One Athlete, Two Sports, One Season


Most Leesville students would agree that playing a sport in high school requires a lot of time and energy. For instance, football practices are everyday after school with games on Fridays; soccer and volleyball teams have practices every day after school with an average of two games a week.  That is enough to make anyone’s legs feel like jell-o.

Over 250 athletes compete in some sort of sporting event in the fall season. Two athletes are able to muster enough energy to play two sports at one time. Yes, you did that read that correctly.  Two sports, one season.

Chris Hawthorne, senior, and Emily Putman, freshman, both compete in two sports during the fall season. Hawthorne is on the varsity soccer team as well as the varsity football team. Putman competes on the junior varsity volleyball team and the cross-country team.

What do you get when you combine futbol and football? Chris Hawthorne. Many seniors would agree that Hawthorne is an all-around Loonie. Every Friday for three years, Hawthorne cheered on the football team to another victory. However, this year he is adding to those victories.

Last year Doug Theret, senior, always informed Hawthorne on what was happening with the football team. Theret begged Hawthorne to try out for the team because they varsity football team really needed a kicker. And what better could they get than a varsity soccer player? Over the winter of 2008, Hawthorne practiced and decided that he wanted to commit to the football team as well as the soccer team.

“I went to football two-a-days and soccer two-a-days. It was hard, but it is worth it. Although I was in shorts, I managed to kick a 58 yard field goal,” said Hawthorne.

Due to convenient scheduling, Hawthorne will not have to worry about missing a game for either soccer or football. The practices are somewhat more confusing. “I have to keep both coaches informed of where I am and what practice I can come too. I usually go to soccer first, then football,” said Hawthorne. Since the football practices are scheduled based on special teams, Hawthorne does not find himself often missing them.

Even though it is exhilarating to play on two different teams, it definitely has a toll. “I get home late every night, and I tend to get a lot of homework. It is exhausting,” said Hawthorne. Hawthorne doesn’t complain. “I feel that it is my job to set an example and be a role model. I feel privileged to have only played varsity sports in high school, and I feel that it is my job to set an example and be a role model.”

Hawthorne’s first love was soccer—it has always been soccer. “However, the rush that I got coming out for my first football game was amazing. I was so hyped,” said Hawthorne.

Playing two varsity sports has brought more positives than negatives for Hawthorne.  Coach Greene asked Hawthorne a hard question: What happens if you get the opportunity to kick in college? “That we will have to see,” said Hawthorne.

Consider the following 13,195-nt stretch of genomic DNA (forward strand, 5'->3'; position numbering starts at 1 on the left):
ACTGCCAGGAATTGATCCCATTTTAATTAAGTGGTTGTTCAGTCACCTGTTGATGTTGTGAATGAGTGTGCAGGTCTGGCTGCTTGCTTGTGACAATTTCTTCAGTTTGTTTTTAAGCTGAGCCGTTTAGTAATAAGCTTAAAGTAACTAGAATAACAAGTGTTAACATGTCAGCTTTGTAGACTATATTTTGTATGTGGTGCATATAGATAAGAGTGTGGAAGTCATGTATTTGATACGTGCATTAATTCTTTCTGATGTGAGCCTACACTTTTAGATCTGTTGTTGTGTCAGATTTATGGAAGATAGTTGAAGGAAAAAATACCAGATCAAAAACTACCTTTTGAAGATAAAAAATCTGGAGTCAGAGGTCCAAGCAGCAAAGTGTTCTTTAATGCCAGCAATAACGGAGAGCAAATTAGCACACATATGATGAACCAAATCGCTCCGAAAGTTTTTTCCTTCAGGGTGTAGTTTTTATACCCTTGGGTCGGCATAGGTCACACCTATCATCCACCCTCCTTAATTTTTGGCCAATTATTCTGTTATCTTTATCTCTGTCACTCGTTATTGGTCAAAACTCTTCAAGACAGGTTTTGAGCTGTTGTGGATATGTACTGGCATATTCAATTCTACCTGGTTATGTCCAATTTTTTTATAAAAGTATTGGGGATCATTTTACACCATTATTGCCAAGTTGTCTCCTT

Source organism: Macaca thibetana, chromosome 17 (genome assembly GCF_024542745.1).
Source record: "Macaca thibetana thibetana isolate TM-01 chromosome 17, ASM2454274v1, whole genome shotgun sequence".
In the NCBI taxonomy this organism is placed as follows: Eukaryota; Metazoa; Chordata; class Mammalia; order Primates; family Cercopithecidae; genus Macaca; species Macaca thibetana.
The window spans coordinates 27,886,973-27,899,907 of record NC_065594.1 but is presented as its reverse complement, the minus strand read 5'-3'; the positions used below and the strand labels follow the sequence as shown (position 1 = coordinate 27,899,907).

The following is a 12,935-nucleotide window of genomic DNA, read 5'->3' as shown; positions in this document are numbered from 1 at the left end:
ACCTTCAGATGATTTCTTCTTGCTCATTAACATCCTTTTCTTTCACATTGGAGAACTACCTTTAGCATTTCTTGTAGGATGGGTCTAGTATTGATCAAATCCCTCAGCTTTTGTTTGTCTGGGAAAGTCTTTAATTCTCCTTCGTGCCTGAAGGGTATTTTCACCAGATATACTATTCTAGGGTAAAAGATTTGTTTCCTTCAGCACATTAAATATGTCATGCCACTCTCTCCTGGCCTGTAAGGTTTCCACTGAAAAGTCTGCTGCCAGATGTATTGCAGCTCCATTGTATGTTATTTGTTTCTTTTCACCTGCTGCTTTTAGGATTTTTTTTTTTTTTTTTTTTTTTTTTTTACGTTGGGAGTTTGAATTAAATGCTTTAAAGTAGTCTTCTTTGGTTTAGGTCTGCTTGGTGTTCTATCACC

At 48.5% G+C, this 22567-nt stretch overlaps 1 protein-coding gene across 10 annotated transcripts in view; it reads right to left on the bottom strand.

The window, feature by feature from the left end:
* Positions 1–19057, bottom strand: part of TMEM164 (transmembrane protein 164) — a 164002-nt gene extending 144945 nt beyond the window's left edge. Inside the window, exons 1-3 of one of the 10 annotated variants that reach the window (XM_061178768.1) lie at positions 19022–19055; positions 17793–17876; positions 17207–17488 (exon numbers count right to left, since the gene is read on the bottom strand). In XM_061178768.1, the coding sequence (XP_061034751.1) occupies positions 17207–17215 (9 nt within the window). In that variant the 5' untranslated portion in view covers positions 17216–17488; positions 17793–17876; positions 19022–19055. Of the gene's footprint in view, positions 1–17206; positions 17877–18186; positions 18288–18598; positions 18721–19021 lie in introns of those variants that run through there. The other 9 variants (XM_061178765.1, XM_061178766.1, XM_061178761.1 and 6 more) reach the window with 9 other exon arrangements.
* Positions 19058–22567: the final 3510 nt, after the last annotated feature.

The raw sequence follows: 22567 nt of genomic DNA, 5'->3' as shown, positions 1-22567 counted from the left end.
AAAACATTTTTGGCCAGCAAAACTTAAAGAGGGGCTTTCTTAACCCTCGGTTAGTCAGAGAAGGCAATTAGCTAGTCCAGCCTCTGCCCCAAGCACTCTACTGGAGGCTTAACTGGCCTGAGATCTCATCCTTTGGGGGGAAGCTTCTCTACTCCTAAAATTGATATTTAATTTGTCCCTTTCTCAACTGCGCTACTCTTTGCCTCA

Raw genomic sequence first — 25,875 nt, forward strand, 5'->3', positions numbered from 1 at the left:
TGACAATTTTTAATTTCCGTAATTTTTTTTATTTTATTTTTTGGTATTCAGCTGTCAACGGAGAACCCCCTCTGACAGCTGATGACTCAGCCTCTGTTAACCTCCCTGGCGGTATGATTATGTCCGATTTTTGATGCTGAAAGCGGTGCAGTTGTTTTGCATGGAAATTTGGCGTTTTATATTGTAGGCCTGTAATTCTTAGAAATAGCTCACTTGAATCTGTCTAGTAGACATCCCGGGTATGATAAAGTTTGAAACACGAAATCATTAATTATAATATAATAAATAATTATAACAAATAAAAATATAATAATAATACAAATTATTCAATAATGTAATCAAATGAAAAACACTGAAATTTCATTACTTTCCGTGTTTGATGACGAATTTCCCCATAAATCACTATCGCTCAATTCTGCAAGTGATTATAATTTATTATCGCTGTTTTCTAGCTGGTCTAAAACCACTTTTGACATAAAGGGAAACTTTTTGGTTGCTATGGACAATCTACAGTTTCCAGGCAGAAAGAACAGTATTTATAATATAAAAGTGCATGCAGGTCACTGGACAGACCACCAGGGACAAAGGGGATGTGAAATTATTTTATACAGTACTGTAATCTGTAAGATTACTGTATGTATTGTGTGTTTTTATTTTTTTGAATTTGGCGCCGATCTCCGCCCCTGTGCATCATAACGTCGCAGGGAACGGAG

Most freshman are worried about fitting into high school, doing well in their classes and wondering if they would even make a sport’s team. Yet, Leesville has one freshman who was dedicated enough to make two. “It is hard to pick between two sports you really like when they are both in the same season. It was a hard decision to pick volleyball over cross-country,” said Putnam.

Over the summer, Putnam tried out for volleyball. She made the junior varsity team and was content with where she stood.  Coach McLamb, the cross-country coach expressed an interest in putting more girls on the team. Putnam’s friends were quick to say her name. “All my friends on cross-country knew that I ran track in middle school and thought I would make a good addition to the team,” said Putnam.

She continued, “McLamb offered me a spot on his team, and I took him up on the offer. I figured that if he was offering me a spot, playing two sports in one season could actually be done.” Indeed it was.

Putnam dedicates certain days to each practice. On Mondays, Putnam attends track practice. “Track practice on Monday is focused on speed. It is probably the hardest practice out of the entire week. I figured that since I could not attend all the practices, I should go to the hardest one and train by myself the other days,” said Putnam.

Tuesday through Thursday Putnam attends volleyball practice. Even though her athletic schedule is undoubtedly tough, there is a little relief. Track meets are Wednesdays and Saturdays while volleyball games are Tuesdays and Thursdays. “It is nice to know that I will never have to pick between the two sports. I can come to my meet or game knowing that I didn’t have to give anything up to be there,” said Putnam.

Even though Putnam does not have to choose between competing, she did have to choose what days she would practice. “I was nervous at first that the team may see me as having more privileges than them. There was no way I could be at practice every day, and they could,” said Putnam. However, both coaches and teams surprised Putnam. “All the players on each team treat me like I am on the team. After all, I am on the team. I am just on another team as well. I think they respect me as an athlete,” said Putnam.

“I am really glad Leesville gave me the opportunity to play two different sports in one season– I may    have never known that I could kick for a football team if it wasn’t for Leesville,” said Hawthorne.

Although playing two sports in one season is time consuming, energy draining and emotional wearing , two remarkable athletes manage to handle the dedication.  Hawthorne concluded, “I don’t think I could ever play three sports at one time, but two is just fine with me.”


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